Best Use of Source Music
This award is basically about scenes that play prerecorded music in the background. This award isn’t about the best song, rather, the best combination of a scene with a song.
“About Today” by The National, Warrior- As the final fight between Tommy and Brendan comes to it’s end, this acoustic song is slowly worked in. It’s a highly emotional scene and the way the song is eased in is great. It’s a simple song that captures the emotions of the moment, as well as the emotions of the film very well.
“Immigrant Song” by Led Zeppelin, performed by Karen O, Trent Reznor, and Atticus Ross, The Girl With The Dragon Tattoo– This epic cover of “Immigrant Song” was used to great effect in the film’s marketing, but I had no idea it would actually be featured in the film. After a brief prologue, the film has a great opening credits sequence with awesome images set to this kick ass tune. It’s a title sequence that would do James Bond proud.
“A Real Hero” by College (feat. Electronic Youth), Drive– Drive was full of awesome songs, including Kavinsky’s “Nightcall”, Chromatics’ “Tick of the Clock”, and Desire’s “Under Your Spell”. While all were great, “A Real Hero” shines by capturing the themes of the film the best, as well as fitting so seamlessly with the 80’s soundtrack.
“Ride of the Valkyries” by Richard Wagner, Rango- This classic song has become burned into film buff’s brains since Apocalypse Now. Rango uses it to great effect during it’s pivotal chase scene. It’s funny, it’s exciting, and the song is given a sort of Western twang. It isn’t the most clever of references, but I liked it none the less.
“Tiptoe Through The Tulips” by Al Dubin and Joe Burke, performed by Tiny Tim, Insidious- This song may be beloved by some, but it’s creepy as hell. Because of this, it works perfectly in Insidious. Though it’s used more than once in the film, the best time, when we see the little boy dancing. The build up is very good, and the reveal is insanely creepy without being over the top.
And The Winner Is…
“A Real Hero” by College (feat. Electronic Youth) Drive
There was some good competition for this award, but at the end of the day I had to give it to Drive. The song is used twice, and I like how it’s used to make us question how we feel about the Driver. On top of that, I think the song fits perfectly amongst the 80’s style score, despite being written in the 2000s. Bottom line, when you hear this song set to the images in Drive, you just know that it was the perfect choice of song, and no other song could ever fit better. You can feel it.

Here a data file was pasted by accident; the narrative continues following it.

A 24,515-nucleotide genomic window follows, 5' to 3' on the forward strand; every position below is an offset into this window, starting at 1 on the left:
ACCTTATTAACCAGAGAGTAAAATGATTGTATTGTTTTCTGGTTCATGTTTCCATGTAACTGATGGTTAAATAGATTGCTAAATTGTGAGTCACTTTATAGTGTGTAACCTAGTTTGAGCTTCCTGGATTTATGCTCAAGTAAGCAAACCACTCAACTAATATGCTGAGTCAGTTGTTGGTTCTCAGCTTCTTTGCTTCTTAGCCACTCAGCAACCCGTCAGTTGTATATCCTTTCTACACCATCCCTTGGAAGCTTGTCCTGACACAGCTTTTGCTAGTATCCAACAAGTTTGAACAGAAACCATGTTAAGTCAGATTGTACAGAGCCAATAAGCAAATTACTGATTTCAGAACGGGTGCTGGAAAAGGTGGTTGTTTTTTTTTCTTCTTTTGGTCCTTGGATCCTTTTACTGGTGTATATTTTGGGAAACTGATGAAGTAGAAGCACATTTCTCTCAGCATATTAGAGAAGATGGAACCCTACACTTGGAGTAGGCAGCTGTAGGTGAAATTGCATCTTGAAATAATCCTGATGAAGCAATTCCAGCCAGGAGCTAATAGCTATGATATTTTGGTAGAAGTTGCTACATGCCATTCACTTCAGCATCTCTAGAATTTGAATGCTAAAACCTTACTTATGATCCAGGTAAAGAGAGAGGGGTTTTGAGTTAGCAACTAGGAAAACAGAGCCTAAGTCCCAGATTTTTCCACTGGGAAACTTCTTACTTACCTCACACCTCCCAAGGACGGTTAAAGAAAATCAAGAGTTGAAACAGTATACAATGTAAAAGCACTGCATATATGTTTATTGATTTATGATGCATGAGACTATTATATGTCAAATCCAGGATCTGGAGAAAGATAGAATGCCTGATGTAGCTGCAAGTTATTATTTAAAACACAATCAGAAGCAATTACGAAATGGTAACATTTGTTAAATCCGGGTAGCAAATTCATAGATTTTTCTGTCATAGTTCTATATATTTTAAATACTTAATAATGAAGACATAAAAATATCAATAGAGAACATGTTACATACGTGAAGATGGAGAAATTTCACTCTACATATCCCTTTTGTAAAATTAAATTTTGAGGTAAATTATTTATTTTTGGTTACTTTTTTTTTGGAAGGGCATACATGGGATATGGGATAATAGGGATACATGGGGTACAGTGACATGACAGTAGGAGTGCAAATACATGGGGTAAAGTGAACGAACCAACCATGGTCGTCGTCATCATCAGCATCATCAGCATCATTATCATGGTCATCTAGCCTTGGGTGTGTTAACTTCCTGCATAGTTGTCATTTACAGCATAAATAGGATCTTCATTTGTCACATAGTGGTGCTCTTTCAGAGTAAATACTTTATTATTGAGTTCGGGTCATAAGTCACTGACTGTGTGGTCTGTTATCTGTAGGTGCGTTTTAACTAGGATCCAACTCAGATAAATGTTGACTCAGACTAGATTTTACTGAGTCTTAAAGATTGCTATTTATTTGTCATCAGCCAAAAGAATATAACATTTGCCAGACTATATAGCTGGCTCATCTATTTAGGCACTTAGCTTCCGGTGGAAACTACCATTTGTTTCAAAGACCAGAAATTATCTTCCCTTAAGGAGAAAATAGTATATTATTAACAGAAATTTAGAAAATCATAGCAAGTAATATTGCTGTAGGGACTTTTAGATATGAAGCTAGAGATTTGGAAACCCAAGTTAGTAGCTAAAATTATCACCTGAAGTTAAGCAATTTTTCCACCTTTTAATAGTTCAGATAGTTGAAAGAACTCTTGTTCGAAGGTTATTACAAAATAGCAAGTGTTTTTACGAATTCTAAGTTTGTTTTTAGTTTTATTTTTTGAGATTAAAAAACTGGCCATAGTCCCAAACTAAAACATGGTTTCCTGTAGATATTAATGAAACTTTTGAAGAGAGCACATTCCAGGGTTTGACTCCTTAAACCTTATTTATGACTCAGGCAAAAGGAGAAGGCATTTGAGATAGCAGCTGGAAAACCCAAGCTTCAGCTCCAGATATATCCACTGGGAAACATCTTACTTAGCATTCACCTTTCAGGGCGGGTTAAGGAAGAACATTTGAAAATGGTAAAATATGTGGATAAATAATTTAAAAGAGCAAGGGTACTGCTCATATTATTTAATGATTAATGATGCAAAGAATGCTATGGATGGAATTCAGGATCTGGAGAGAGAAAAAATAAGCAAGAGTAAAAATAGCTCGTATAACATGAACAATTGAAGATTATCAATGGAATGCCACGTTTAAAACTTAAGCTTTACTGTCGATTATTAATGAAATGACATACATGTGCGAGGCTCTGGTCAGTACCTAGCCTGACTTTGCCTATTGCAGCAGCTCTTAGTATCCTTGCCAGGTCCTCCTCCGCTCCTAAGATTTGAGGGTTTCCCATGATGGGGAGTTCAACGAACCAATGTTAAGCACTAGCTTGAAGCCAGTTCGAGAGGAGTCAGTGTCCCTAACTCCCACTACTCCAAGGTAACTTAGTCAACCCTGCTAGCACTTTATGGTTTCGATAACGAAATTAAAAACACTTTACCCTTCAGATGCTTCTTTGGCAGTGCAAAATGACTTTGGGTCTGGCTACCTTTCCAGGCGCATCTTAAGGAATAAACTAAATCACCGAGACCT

The Chemical Brothers, Hanna- Hanna is a film that divided audiences, some loved it, others hated it. I found myself meeting it in the middle, but it seemed everybody could agree on one thing; the score from the Chemical Brothers was awesome. It’s odd mix of techno beats with an almost trance-like calm at times created a score that matched the film and it’s bizarre protagonist very well.
Alexandre Desplat, Harry Potter and the Deathly Hallows Part Two- Desplat was nominated last year for Part One, and all the things that made that score great were back in full force for Part Two. It’s an epic score at times, but also maintains it’s emotional core. I also really like how Desplat took familiar tracks from past films and gave them a darker edge.
Cliff Martinez, Contagion- The score here is subtle, but I find it very dark and foreboding. The dark subtleties of the score fit the tone of the film quite well, and I love the way techno elements are mixed with more traditional elements. It’s a very haunting score that’s really stuck with me.
Cliff Martinez, Drive– Cliff Martinez has the distinction of being the only person this nominated for two different films in one category. Martinez gives Drive a cool, 80’s type vibe with his awesome score. The score can be dark and ominous when it needs to be, soft and tender, fast and intense, this score does it all.
Trent Reznor and Atticus Ross, The Girl With The Dragon Tattoo- For the second year in a row, Reznor and Ross deliver a killer techno soundtrack for a David Fincher film.While it doesn’t have the same surprise factor their work for The Social Network did, this is still an excellent score which is incredibly dark and tense.
And The Winner Is…
The Chemical Brothers, Hanna
Like last year, I had a really tough time choosing a winner from the nominees. I really love all these scores and would have been happy to see any of them walk away the winner. Ultimately though, I felt no score really fit their film or elevated it quite the way Hanna‘s did.